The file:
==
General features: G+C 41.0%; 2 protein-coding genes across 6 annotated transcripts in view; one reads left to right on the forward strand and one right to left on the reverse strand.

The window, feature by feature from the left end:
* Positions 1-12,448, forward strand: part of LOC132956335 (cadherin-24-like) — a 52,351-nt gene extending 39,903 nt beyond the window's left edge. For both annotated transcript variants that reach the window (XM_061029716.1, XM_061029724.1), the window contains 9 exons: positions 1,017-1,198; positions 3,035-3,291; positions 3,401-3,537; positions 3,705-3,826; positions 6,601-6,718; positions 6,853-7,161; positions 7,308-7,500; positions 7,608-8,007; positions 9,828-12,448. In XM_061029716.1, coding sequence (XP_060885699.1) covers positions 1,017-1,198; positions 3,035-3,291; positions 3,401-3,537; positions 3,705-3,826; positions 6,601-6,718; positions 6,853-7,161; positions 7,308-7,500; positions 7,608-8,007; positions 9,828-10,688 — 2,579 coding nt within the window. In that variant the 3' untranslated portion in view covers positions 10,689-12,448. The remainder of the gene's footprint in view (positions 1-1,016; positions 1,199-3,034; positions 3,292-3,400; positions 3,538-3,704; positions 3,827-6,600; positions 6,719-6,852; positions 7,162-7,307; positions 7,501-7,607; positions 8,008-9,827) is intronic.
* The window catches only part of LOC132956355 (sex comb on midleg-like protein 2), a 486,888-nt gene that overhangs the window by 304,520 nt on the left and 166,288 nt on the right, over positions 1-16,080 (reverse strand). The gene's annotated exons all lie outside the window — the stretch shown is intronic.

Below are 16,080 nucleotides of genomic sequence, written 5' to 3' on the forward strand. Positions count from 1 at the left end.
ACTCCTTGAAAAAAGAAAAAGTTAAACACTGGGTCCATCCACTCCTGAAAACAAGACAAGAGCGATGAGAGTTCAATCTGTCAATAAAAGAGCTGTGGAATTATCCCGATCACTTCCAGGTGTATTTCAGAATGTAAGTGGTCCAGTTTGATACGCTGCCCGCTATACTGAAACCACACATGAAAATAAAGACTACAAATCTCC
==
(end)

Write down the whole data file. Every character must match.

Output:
General features: G+C 41.0%; 2 protein-coding genes across 6 annotated transcripts in view; one reads left to right on the forward strand and one right to left on the reverse strand.

The window, feature by feature from the left end:
* Positions 1-12,448, forward strand: part of LOC132956335 (cadherin-24-like) — a 52,351-nt gene extending 39,903 nt beyond the window's left edge. For both annotated transcript variants that reach the window (XM_061029716.1, XM_061029724.1), the window contains 9 exons: positions 1,017-1,198; positions 3,035-3,291; positions 3,401-3,537; positions 3,705-3,826; positions 6,601-6,718; positions 6,853-7,161; positions 7,308-7,500; positions 7,608-8,007; positions 9,828-12,448. In XM_061029716.1, coding sequence (XP_060885699.1) covers positions 1,017-1,198; positions 3,035-3,291; positions 3,401-3,537; positions 3,705-3,826; positions 6,601-6,718; positions 6,853-7,161; positions 7,308-7,500; positions 7,608-8,007; positions 9,828-10,688 — 2,579 coding nt within the window. In that variant the 3' untranslated portion in view covers positions 10,689-12,448. The remainder of the gene's footprint in view (positions 1-1,016; positions 1,199-3,034; positions 3,292-3,400; positions 3,538-3,704; positions 3,827-6,600; positions 6,719-6,852; positions 7,162-7,307; positions 7,501-7,607; positions 8,008-9,827) is intronic.
* The window catches only part of LOC132956355 (sex comb on midleg-like protein 2), a 486,888-nt gene that overhangs the window by 304,520 nt on the left and 166,288 nt on the right, over positions 1-16,080 (reverse strand). The gene's annotated exons all lie outside the window — the stretch shown is intronic.

Below are 16,080 nucleotides of genomic sequence, written 5' to 3' on the forward strand. Positions count from 1 at the left end.
ACTCCTTGAAAAAAGAAAAAGTTAAACACTGGGTCCATCCACTCCTGAAAACAAGACAAGAGCGATGAGAGTTCAATCTGTCAATAAAAGAGCTGTGGAATTATCCCGATCACTTCCAGGTGTATTTCAGAATGTAAGTGGTCCAGTTTGATACGCTGCCCGCTATACTGAAACCACACATGAAAATAAAGACTACAAATCTCC